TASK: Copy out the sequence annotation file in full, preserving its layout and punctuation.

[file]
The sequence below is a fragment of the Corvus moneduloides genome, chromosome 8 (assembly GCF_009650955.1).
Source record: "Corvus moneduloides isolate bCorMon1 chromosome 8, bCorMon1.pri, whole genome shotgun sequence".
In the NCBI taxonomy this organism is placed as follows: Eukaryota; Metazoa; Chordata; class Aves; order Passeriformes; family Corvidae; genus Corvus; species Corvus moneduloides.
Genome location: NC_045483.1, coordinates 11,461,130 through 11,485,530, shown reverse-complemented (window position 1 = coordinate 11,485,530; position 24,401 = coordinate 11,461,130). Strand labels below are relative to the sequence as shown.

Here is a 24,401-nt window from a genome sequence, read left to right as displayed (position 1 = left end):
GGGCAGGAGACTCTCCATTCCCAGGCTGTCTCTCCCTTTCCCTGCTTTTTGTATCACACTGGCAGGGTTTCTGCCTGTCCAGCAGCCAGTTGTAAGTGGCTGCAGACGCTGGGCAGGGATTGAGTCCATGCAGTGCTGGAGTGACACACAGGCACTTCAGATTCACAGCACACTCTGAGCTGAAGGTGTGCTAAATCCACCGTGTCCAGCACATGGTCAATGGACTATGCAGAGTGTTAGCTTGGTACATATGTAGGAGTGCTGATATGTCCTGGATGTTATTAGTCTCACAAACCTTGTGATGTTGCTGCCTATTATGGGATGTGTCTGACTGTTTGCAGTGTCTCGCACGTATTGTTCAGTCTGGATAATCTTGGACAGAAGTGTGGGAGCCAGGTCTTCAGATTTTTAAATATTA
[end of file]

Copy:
The sequence below is a fragment of the Corvus moneduloides genome, chromosome 8 (assembly GCF_009650955.1).
Source record: "Corvus moneduloides isolate bCorMon1 chromosome 8, bCorMon1.pri, whole genome shotgun sequence".
In the NCBI taxonomy this organism is placed as follows: Eukaryota; Metazoa; Chordata; class Aves; order Passeriformes; family Corvidae; genus Corvus; species Corvus moneduloides.
Genome location: NC_045483.1, coordinates 11,461,130 through 11,485,530, shown reverse-complemented (window position 1 = coordinate 11,485,530; position 24,401 = coordinate 11,461,130). Strand labels below are relative to the sequence as shown.

Here is a 24,401-nt window from a genome sequence, read left to right as displayed (position 1 = left end):
GGGCAGGAGACTCTCCATTCCCAGGCTGTCTCTCCCTTTCCCTGCTTTTTGTATCACACTGGCAGGGTTTCTGCCTGTCCAGCAGCCAGTTGTAAGTGGCTGCAGACGCTGGGCAGGGATTGAGTCCATGCAGTGCTGGAGTGACACACAGGCACTTCAGATTCACAGCACACTCTGAGCTGAAGGTGTGCTAAATCCACCGTGTCCAGCACATGGTCAATGGACTATGCAGAGTGTTAGCTTGGTACATATGTAGGAGTGCTGATATGTCCTGGATGTTATTAGTCTCACAAACCTTGTGATGTTGCTGCCTATTATGGGATGTGTCTGACTGTTTGCAGTGTCTCGCACGTATTGTTCAGTCTGGATAATCTTGGACAGAAGTGTGGGAGCCAGGTCTTCAGATTTTTAAATATTA